Álvaro García Romero is a Colombian senator widely alleged to have strong ties to the paramilitaries who
dominate much of his home department of Sucre, on the Caribbean coast. Four Sucre provincial legislators tied to Sen. García were recently arrested on charges of working with paramilitaries.
Note how Thursday’s El Tiempo describes Sen. García:
García, a mysterious senator
Álvaro García is one of the most enigmatic senators in the Congress. He rarely speaks on the floor, his attendance is scarce, and he has no relations with the press.
A political boss in Sucre, during the last twelve years he has influenced in the election of the governor of that department, one of the most backward and most affected by the paramilitary phenomenon.
García is considered an unpredictable senator. "It’s never known how he is going to vote or if he is going to change his mind," says one of his colleagues, who prefers that his name not be published.
In the last Congress he is remembered as the target of a tough debate promoted by Gustavo Petro. [Petro, a former M-19 guerrilla, was a congressman - and now a senator - from the left-of-center Polo Democrático party.] In Sucre, the paramilitaries committed some of the most serious massacres that the country remembers, such as those in Chengue and Macayepo, and the Polo legislator questioned García for collaborating with those responsible for these massacres.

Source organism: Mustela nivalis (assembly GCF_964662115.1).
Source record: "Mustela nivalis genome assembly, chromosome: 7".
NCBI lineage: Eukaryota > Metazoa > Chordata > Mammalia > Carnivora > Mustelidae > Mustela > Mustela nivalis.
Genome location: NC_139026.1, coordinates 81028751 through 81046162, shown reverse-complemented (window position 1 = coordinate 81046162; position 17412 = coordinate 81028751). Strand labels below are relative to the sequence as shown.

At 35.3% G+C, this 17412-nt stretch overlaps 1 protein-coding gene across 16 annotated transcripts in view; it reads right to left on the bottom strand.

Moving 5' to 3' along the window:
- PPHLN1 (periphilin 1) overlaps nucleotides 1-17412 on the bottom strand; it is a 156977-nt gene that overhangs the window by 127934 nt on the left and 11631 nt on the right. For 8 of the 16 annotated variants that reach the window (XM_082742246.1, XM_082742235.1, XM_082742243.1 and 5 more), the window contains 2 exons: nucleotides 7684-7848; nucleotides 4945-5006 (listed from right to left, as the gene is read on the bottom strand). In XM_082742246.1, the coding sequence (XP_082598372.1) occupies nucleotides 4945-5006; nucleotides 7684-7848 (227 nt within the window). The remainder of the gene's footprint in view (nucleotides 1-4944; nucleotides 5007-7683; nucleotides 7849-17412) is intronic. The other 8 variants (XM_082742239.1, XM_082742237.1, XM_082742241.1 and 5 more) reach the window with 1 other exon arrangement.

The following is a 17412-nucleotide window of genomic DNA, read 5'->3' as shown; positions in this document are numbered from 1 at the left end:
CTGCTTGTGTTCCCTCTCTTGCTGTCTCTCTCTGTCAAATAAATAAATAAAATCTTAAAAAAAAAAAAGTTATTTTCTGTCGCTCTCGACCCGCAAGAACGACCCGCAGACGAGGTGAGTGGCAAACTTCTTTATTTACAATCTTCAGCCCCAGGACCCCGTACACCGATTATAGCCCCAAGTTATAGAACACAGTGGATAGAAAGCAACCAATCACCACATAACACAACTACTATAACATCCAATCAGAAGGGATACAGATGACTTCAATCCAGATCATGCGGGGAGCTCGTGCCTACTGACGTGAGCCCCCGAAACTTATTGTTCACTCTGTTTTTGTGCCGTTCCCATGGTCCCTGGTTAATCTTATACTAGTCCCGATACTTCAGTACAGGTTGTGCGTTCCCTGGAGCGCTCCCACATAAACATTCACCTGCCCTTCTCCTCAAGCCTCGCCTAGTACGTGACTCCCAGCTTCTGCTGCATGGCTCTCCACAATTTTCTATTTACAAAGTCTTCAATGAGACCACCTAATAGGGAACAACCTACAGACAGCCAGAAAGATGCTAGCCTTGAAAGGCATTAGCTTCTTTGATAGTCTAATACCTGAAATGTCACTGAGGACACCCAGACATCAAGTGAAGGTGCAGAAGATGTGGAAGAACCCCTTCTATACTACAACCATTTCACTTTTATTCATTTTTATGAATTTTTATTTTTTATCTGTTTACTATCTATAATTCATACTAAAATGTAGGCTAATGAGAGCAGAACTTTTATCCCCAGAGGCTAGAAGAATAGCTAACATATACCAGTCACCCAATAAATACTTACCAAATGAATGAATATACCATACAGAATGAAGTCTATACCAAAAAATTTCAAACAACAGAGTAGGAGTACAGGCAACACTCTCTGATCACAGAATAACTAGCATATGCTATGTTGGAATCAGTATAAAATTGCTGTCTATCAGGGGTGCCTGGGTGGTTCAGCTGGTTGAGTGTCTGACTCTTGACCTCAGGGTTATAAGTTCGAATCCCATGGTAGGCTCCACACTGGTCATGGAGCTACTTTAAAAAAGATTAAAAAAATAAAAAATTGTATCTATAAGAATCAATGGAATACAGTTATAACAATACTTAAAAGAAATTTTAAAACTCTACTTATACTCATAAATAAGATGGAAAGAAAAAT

In the last elections he had difficulty finding a political party to align with, but he was elected.
In addition to having power in his department, his brother "Juancho" García was a senator with votes from Bolívar department. Now, this seat is occupied by his sister-in-law, Piedad Zuccardi.
This is a shining example of the "please read between the lines, we don’t want to be killed" writing style one sees very often in the Colombian press. Even to report this much, the author had to rely heavily on evidence that was already announced in a public forum by one very brave member of Colombia’s Congress.